Joint family property  - Coparcenary property - Property inherited from the father by his sons becomes joint family property in the hands of the sons - Property inherited from paternal ancestors is,  “ancestral property” but it is his absolute property and not ancestral property as regards other relations.  2019 SCeJournal 805 (1st July, 2019)

Joint family property  - Coparcenary property -  - Plaintiffs  were not parties to the compromise and the subject property at that time was joint family property and the compromise entered into between the parties would not bind their rights. 2019 SCeJournal 805 (1st July, 2019)

 

 

Joint family property  - Coparcenary property - Property was purchased by C from his sister and  defendants nos. 2 to 4 (son of C)have inherited the property after death of propositus C - Plaintiffs are children of  defendants nos. 2 and 3, it would be an ancestral property in their hands - Defendant no. 4 with the knowledge of defendant nos. 2 and 3 entered into a compromise for sale of the property - Indisputedly plaintiffs are neither parties to the proceedings nor consented when the compromise decree was executed and admittedly the same would not be binding upon their share over the property - Compromise would bind the share of defendants nos. 2 to 4  as they are party to the compromise which was entered into.  2019 SCeJournal 805 (1st July, 2019)

 

Joint family property  - Coparcenary property - Property inherited from the father by his sons becomes joint family property in the hands of the sons - Property inherited from paternal ancestors is, of course, “ancestral property” as regards the male issue of the propositus, but it is his absolute property and not ancestral property as regards other relations.  2019 SCeJournal 805 (1st july, 2019)

 

Joint family property  - Coparcenary property - “. . . if A inherits property, whether movable or immovable, from his father or father's father, or father's father's father, it is ancestral property as regards his male issue. If A has no son, son's son, or son's son's son in existence at the time when he inherits the property, he holds the property as absolute owner thereof, and he can deal with it as he pleases. . . .A person inheriting property from his three immediate paternal ancestors holds it, and must hold it, in coparcenary with his sons, sons' sons and sons' sons' sons, but as regards other relations he holds it, and is entitled to hold it, as his absolute property.” Mulla's Principles of Hindu Law (15th Edn.), it is stated at p. 289. 2019 SCeJournal 805 (1st July, 2019)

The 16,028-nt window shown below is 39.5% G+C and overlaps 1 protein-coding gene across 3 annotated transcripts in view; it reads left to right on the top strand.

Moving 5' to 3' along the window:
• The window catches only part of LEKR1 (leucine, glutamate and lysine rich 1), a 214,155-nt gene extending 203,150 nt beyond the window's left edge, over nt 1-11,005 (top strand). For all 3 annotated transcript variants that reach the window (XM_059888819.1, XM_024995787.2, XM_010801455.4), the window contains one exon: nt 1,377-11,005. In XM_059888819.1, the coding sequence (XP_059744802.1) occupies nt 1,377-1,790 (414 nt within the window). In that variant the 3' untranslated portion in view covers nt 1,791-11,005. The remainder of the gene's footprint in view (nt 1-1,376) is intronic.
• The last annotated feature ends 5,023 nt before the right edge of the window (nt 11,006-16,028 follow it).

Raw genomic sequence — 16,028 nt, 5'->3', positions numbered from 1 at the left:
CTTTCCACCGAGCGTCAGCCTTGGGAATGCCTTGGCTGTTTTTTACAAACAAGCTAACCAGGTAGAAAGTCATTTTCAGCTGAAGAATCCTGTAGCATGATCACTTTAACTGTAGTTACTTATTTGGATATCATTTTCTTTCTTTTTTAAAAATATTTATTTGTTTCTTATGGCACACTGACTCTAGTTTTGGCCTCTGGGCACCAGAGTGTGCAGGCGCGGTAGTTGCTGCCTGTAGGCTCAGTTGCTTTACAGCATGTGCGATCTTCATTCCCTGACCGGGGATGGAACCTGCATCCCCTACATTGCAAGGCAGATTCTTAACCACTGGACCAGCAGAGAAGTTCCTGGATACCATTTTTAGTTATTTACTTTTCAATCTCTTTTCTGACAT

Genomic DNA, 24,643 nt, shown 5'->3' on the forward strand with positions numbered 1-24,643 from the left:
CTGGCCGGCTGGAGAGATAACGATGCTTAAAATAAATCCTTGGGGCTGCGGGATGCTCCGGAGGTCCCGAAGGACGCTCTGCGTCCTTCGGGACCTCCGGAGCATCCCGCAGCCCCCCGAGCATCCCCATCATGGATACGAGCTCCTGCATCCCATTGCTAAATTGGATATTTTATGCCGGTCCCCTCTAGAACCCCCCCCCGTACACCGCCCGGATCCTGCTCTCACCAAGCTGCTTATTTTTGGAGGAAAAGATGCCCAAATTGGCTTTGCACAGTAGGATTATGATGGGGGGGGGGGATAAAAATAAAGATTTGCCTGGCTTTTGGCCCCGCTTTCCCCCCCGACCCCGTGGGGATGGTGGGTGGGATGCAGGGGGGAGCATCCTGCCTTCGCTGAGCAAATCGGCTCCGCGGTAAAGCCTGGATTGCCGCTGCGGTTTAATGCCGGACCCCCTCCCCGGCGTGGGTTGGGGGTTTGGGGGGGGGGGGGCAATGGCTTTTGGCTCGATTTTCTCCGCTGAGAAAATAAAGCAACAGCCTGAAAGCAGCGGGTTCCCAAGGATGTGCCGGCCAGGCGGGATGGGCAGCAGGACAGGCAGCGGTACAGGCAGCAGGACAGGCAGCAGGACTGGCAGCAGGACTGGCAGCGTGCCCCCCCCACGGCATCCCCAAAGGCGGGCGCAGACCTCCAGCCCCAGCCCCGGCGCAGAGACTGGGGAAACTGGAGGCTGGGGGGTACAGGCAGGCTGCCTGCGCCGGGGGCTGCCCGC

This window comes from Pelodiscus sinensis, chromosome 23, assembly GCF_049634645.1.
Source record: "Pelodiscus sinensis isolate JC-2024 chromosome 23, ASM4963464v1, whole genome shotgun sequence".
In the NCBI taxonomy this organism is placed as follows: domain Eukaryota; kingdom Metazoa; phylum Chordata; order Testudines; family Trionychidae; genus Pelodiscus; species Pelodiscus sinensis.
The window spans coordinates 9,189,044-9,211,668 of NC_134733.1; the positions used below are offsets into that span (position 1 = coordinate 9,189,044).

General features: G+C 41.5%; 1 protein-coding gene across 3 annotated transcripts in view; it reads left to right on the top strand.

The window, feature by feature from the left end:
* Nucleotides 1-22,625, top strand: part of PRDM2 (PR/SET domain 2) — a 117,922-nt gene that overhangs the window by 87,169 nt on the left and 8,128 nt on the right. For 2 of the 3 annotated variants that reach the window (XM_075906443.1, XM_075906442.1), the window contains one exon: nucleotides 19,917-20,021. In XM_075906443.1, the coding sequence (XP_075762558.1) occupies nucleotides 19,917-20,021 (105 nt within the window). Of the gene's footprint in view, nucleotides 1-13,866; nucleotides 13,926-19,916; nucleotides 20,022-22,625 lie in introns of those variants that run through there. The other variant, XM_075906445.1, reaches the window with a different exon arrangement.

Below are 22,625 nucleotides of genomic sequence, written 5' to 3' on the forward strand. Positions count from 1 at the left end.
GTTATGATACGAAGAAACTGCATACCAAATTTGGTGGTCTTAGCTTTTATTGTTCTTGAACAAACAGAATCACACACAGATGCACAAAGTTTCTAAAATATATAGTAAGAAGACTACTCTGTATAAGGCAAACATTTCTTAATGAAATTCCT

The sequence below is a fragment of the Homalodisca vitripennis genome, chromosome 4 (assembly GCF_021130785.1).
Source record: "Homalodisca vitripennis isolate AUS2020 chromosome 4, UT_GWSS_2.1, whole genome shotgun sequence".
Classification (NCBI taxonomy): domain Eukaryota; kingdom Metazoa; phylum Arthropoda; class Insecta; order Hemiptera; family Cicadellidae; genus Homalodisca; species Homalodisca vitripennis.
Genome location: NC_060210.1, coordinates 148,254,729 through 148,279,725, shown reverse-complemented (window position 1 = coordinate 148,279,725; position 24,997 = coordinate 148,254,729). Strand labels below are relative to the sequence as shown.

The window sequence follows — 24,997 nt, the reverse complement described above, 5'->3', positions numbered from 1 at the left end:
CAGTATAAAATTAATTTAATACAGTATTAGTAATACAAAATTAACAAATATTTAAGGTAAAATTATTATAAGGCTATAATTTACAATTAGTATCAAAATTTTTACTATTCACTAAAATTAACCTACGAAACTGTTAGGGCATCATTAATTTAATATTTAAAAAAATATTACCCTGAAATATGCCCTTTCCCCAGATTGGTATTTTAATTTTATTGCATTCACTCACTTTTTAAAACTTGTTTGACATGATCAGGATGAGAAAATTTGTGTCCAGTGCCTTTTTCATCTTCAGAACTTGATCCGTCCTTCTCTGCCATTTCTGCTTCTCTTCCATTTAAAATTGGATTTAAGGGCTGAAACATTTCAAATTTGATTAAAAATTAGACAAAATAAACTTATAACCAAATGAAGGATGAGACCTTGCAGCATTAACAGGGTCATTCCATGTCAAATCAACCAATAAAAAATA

Joint family property  - Coparcenary property - “The share which a coparcener obtains on partition of ancestral property is ancestral property as regards his male issue. They take an interest in it by birth, whether they are in existence at the time of partition or are born subsequently. Such share, however, is ancestral property only as regards his male issue. As regards other relations, it is separate property, and if the coparcener dies without leaving male issue, it passes to his heirs by succession.” Mulla's Principles of Hindu Law (15th Edn.), p. 291. 2019 SCeJournal 805 (1st July, 2019)

 

 

Joint family property  - Coparcenary property - Property inherited from the father by his sons becomes joint family property in the hands of the sons - Property inherited from paternal ancestors is, of course, “ancestral property” as regards the male issue of the propositus, but it is his absolute property and not ancestral property as regards other relations.  2019 SCeJournal 805 2019 SCeJournal 805 (1st July, 2019)

  • Coparcenary Property – Every property in the hands of a holder is presumed to be his self-acquired property unless proved otherwise. (2019-1)193 THE PUNJAB LAW REPORTER 625
  • Co-parcenary Property - Neither any Excerpt or pedigree table has been brought on record - Person being fourth generation in lineage can assert right by birth - Three generation preceding to the person are required to succeed the property - Mere admission in the cross-examination would not dispense with discharging the onus regarding nature and character of the property.  (183) P.L.R.

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